Sweet Home Pennsylvania

Sweet Home Pennsylvania


James Carville infamously described Pennsylvania as Philadelphia on one side, Pittsburgh on the other and Alabam in between. The Alabama portion, that part of the state with lots of conservative white working class voters, has been getting an inordinate amount of attention lately, as McCain/Palin spend lots of time and resources in the state, hoping, against the odds, to turn it blue. Right now, polling gives Obama a sizable lead, which, in my humble opinion, is almost certain to hold.

For a sense of why, definitely check out this excellent dispatch from Robert Eshelman that we posted yesterday. Eshelman grew up in Bucks county, a notorious swing county, and goes back to talk to (mostly white) voters about their preference. He finds lot less venom and, to use a loaded word, bitterness, than you might expect:

Last weekend, with no small amount of trepidation, I returned to my old home in Bucks County, that former land of Reagan Democrats I had fled years before, curious to see for myself just what was driving this shift, and what it might mean beyond the November elections. Think of it as a modest journey to meet my younger self, and to see how both my home and I had grown in these last years. Of course, I was no less curious about whether the pervasive racism and class anxiety I remember so well from my teenage years was now bubbling over. The only thing I didn’t expect was what I found–a political atmosphere as quiet and mild as the clear fall air.

For a less sanguine view of the state Pennsylvania, definitely give a listen to This American Life’s special episode on the ground game in PA. As per usual, the reporting is top notch and in the segment where they follow around one Penn State Campus field organizer they realize give a great taste of what full time organizing feels like: rolling a boulder up a hill over and over.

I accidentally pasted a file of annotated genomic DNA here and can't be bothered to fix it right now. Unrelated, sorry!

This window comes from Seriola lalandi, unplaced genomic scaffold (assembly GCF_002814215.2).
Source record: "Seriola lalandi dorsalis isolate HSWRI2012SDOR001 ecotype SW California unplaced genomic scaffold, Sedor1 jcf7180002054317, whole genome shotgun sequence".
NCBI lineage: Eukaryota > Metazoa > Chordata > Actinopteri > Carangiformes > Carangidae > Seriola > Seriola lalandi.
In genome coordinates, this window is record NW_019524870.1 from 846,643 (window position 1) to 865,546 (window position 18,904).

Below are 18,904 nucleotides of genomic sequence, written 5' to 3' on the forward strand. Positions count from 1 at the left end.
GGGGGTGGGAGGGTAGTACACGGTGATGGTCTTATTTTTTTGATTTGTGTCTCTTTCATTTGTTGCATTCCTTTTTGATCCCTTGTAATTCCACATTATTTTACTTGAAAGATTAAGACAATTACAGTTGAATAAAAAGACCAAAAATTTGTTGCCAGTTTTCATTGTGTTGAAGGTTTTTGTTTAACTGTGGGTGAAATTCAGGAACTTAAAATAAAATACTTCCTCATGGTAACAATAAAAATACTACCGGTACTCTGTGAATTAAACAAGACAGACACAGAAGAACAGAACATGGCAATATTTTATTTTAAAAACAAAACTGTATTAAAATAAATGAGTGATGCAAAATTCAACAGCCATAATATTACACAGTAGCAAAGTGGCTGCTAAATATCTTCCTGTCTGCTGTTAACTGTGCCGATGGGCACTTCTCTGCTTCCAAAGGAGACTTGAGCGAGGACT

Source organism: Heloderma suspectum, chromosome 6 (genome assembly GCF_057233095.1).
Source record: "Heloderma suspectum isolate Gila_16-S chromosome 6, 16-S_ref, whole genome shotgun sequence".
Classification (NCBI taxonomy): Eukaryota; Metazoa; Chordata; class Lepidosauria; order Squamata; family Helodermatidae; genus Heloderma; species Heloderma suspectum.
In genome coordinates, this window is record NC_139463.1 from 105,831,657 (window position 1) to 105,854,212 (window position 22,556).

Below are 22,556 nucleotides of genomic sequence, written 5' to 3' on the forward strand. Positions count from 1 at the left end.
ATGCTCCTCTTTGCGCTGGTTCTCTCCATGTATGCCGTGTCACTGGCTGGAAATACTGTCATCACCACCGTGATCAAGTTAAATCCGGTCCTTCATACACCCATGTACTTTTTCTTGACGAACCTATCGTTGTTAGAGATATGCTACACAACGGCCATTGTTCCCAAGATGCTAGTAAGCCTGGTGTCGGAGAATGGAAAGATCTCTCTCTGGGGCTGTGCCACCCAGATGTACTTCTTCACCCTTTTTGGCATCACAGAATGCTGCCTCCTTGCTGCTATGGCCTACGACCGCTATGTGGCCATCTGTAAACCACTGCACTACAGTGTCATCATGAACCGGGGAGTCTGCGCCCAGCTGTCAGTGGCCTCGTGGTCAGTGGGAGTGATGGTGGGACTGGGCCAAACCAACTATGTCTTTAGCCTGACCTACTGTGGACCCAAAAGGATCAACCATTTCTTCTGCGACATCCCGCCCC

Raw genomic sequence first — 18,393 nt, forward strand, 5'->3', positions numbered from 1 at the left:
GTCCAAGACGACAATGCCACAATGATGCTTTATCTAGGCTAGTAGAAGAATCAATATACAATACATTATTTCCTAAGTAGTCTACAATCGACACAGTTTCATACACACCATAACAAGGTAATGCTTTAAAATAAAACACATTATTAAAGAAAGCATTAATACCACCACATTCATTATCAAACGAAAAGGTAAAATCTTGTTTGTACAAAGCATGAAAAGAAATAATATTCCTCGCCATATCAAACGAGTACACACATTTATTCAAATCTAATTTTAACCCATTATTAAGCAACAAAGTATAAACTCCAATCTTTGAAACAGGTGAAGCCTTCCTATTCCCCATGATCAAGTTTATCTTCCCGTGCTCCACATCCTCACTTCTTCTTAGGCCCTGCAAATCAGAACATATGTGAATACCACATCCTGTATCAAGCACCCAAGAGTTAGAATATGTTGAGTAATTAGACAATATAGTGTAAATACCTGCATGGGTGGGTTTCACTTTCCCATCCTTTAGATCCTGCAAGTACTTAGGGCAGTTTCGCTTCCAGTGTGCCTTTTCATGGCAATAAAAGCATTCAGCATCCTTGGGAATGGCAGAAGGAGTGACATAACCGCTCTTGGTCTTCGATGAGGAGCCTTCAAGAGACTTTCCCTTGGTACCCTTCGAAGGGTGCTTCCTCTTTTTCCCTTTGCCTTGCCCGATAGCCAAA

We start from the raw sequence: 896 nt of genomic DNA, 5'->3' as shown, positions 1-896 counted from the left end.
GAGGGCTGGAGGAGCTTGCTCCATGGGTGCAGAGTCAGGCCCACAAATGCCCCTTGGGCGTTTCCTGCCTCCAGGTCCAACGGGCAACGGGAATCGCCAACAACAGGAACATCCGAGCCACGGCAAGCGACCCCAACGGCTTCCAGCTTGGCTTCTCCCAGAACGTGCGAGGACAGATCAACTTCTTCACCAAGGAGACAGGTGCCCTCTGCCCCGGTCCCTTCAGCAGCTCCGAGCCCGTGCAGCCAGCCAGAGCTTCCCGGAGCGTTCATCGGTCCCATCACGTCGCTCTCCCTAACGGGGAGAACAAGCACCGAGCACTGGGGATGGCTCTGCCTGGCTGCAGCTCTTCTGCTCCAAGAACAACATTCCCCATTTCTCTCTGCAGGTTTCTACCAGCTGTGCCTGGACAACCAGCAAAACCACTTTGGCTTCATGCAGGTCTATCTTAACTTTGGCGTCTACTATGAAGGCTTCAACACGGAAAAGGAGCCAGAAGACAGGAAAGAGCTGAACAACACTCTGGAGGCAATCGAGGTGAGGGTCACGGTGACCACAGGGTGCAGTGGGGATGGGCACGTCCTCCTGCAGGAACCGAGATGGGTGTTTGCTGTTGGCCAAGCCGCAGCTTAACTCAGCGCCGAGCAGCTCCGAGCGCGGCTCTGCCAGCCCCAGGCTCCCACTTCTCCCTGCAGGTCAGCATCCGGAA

That said, the segments in TAL as a whole seem to put far more stock in the notion that conservative white Democrats aren’t as sold on Obama as the polls might suggest.

I don’t know whose right, but I did happen to spend a few hours at a small rally in a converted firehouse in the Upper Lackawanna Valley earlier this week, talking to voters. What struck me as I circulated around the tables in the hall, was what always strikes me when having long conversations with voters

1) Ideology is incredibly twisted, abstract and difficult to pin down among voters who are not high information or very committed partisans

2) People are generally “populist” in orientation, that is, disposed not to put a lot of trust or stock in “elites” of all stripes

As regards the question of race, just as ideology is inordinately difficult to distill, so, too, are racial attitudes, particularly as regards their effect on white voters’ attitudes towards Obama. Nearly all the Democrats who I spoke to had been Hillary supporters, most were now supporting Obama . Some said some pretty frankly racist stuff “Blacks don’t want to wor,” for example, but were also supporting Obama, if not with the zeal they’d put into Clinton.

I’m not sure what all of this adds up to, but I’m disposed to go with an Occam’s Razor explanation which says: 70 years of American history, and the experiences of the Clinton-year boom, leads working class voters to trust the Democratic party to vouchsafe their economic interests, and during a time of economic turmoil, that’s the trumping concern. Not a particularly novel interpretation, but ultimately, in the aggregate, I think it’s the right one. We’ll see.

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